Spectacular Accumulation: Material Culture, Tokugawa Ieyasu, and Samurai Sociability

Paperback: $28.00
ISBN-13: 9780824876814
Published: June 2018
Hardback: $60.00
ISBN-13: 9780824851576
Published: November 2015

Additional Information

240 pages | 39 color illustrations

Awards

  • Winner of the Southeast Conference of the Association for Asian Studies (SECAAS) Book Prize, 2017
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  • About the Book
  • In Spectacular Accumulation, Morgan Pitelka investigates the significance of material culture and sociability in late sixteenth-century Japan, focusing in particular on the career and afterlife of Tokugawa Ieyasu (1543–1616), the founder of the Tokugawa shogunate. The story of Ieyasu illustrates the close ties between people, things, and politics and offers us insight into the role of material culture in the shift from medieval to early modern Japan and in shaping our knowledge of history.

    This innovative and eloquent history of a transitional age in Japan reframes the relationship between culture and politics. Like the collection of meibutsu, or “famous objects,” exchanging hostages, collecting heads, and commanding massive armies were part of a strategy Pitelka calls “spectacular accumulation,” which profoundly affected the creation and character of Japan's early modern polity. Pitelka uses the notion of spectacular accumulation to contextualize the acquisition of “art” within a larger complex of practices aimed at establishing governmental authority, demonstrating military dominance, reifying hierarchy, and advertising wealth. He avoids the artificial distinction between cultural history and political history, arguing that the famed cultural efflorescence of these years was not subsidiary to the landscape of political conflict, but constitutive of it. Employing a wide range of thoroughly researched visual and material evidence, including letters, diaries, historical chronicles, and art, Pitelka links the increasing violence of civil and international war to the increasing importance of samurai social rituals and cultural practices. Moving from the Ashikaga palaces of Kyoto to the tea utensil collections of Ieyasu, from the exchange of military hostages to the gift-giving rituals of Oda Nobunaga and Toyotomi Hideyoshi, Spectacular Accumulation traces Japanese military rulers' power plays over famous artworks as well as objectified human bodies.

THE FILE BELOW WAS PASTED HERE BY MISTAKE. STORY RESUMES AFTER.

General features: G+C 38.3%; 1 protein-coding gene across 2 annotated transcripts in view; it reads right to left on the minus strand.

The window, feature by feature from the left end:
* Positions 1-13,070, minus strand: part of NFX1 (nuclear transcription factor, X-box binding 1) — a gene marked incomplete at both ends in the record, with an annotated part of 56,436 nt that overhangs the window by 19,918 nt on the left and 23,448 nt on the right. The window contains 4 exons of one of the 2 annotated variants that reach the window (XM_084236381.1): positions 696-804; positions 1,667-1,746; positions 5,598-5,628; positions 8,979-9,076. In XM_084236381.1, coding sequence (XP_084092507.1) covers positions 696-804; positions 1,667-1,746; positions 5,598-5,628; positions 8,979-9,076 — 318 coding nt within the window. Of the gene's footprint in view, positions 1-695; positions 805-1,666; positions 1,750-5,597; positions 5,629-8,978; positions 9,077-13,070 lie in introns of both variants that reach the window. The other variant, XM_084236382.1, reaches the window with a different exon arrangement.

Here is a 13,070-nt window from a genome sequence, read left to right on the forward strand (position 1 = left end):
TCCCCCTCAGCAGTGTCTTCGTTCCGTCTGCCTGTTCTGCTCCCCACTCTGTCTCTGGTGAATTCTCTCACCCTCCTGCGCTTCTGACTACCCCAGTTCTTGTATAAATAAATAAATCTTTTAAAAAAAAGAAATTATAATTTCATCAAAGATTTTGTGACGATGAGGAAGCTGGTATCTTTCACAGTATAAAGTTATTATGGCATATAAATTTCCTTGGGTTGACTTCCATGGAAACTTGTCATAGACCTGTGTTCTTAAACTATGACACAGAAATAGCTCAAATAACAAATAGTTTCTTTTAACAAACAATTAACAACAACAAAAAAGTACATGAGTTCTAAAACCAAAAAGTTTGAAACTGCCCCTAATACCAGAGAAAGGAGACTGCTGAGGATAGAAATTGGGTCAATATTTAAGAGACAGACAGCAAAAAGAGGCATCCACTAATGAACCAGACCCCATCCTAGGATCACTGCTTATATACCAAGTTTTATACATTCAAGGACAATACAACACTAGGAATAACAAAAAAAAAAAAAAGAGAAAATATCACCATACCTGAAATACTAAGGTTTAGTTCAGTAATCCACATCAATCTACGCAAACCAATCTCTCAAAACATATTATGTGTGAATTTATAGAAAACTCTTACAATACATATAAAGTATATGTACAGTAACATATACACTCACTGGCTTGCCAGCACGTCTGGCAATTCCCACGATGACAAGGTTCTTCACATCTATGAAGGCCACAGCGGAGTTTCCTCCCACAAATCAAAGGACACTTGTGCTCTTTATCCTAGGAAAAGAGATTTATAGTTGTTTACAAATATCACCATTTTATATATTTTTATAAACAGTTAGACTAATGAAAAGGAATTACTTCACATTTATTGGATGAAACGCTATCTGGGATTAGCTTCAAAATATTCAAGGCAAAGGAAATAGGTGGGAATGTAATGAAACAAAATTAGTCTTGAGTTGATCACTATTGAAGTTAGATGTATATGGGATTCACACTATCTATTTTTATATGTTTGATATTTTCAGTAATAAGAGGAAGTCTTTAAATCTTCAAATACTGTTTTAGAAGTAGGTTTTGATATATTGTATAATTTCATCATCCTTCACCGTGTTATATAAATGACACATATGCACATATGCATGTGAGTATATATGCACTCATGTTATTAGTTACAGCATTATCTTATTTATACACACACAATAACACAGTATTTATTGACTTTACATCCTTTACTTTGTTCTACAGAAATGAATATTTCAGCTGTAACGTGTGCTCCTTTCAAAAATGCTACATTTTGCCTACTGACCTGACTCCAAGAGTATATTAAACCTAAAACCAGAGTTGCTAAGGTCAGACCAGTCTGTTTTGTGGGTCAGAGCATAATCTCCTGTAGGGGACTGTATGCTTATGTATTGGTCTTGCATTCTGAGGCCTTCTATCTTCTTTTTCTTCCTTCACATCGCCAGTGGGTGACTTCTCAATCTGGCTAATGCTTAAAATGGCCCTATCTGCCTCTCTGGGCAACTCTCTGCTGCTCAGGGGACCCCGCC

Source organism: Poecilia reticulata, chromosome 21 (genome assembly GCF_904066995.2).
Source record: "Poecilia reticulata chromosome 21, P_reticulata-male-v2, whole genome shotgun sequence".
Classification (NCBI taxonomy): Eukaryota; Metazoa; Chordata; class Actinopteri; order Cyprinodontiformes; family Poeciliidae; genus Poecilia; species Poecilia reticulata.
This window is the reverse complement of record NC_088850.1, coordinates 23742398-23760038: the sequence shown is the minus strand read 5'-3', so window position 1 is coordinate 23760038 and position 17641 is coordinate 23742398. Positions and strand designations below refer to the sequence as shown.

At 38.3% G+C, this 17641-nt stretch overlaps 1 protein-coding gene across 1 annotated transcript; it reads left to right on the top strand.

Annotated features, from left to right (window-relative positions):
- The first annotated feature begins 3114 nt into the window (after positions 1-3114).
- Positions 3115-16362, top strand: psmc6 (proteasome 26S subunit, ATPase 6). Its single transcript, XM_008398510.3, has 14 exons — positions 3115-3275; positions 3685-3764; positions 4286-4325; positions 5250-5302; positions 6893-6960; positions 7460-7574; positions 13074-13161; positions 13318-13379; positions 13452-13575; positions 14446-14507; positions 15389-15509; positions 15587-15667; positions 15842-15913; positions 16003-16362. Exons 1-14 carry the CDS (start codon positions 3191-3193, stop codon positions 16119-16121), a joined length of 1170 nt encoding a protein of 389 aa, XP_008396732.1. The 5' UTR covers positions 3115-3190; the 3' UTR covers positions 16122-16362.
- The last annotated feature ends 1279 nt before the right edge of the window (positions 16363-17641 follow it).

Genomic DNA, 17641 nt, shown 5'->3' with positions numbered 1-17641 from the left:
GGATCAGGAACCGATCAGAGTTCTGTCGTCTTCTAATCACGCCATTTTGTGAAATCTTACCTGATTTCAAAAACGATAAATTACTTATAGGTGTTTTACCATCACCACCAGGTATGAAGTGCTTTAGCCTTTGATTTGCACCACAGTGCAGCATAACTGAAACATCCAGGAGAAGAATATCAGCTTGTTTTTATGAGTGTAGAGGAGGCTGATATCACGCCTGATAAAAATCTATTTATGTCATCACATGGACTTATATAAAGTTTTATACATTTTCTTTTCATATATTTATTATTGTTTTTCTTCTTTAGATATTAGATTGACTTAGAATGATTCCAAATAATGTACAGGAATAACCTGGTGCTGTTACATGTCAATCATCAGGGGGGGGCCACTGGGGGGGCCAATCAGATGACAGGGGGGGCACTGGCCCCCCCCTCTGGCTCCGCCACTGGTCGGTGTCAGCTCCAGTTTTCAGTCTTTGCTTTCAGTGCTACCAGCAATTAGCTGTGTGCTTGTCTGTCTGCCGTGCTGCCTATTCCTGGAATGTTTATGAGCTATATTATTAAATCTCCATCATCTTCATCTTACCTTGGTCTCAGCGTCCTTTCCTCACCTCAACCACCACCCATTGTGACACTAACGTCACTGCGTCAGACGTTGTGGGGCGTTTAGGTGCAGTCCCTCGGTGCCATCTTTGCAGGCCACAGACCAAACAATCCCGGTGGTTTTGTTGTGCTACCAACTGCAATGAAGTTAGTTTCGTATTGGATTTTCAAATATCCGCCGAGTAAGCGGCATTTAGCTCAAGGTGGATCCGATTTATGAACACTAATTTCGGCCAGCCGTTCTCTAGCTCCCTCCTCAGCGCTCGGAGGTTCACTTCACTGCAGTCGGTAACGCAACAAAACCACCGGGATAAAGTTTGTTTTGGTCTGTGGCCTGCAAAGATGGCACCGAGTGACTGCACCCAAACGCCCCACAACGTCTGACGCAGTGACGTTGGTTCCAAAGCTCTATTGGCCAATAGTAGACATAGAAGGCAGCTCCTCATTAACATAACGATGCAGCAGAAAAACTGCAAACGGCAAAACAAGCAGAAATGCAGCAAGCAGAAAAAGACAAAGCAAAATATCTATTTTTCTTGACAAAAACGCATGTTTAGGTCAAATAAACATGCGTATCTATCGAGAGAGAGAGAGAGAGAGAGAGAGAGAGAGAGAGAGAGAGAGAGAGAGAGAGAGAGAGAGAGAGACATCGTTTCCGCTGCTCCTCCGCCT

• About the Author(s)
    • Morgan Pitelka, Author

      Morgan Pitelka is associate professor of Asian studies at the University of North Carolina at Chapel Hill.
  • Reviews and Endorsements
    • This is a wonderful example of the new-style microbook. . . . The book, being short, can punch through some exciting and rewarding rethinks. Pitelka very usefully intersperses actual battle data with his more art-historical documentation. . . . Pitelka has wonderfully achieved his objective of provoking a rethink. We are indeed introduced to the period in what Pitelka understands to be its own terms, and if other scholars take other views, that is excellent grounds for debate.
      —Monumenta Nipponica
    • In “Spectacular Accumulation” Morgan Pitelka relates the thrilling interactions between three
      “unifiers” of Japan in the tumultuous decades of the late 16th century and early 17th century. This trio
      of warlords includes the bloodthirsty Oda Nobunaga, the vainglorious Toyotomi Hideyoshi and
      Tokugawa Ieyasu who triumphed at the blood-soaked 1615 siege of Osaka Castle.


      —Japan Times
    • This is a wide-ranging, satisfying, and enlightening book which does rather more than a biography of Ieyasu would have done. Ieyasu emerges from it not so much as a human being, for his inner life is impossible to reconstruct, but as rather more than a successful warrior and strategist. The norms of behavior, accumulation, and sociability that governed his actions are skillfully and painstakingly laid bare in Pitelka’s book and it is a pleasure to read.
      —Journal of Japanese Studies
    • Pitelka straddles the disciplines of art history and history, and what makes his account interesting is that the collections he studied included most prominently cherished objects linked to tea ceremonies, known as “famous objects” (meibutsu), which were gifted, recovered from ruined castles, and restored. . . . Pitelka has crafted a well-researched and well-written study of the “agency of objects.” This insightful study should be of interest to scholars and students of Japanese history, literature, and art.
      —American Historical Review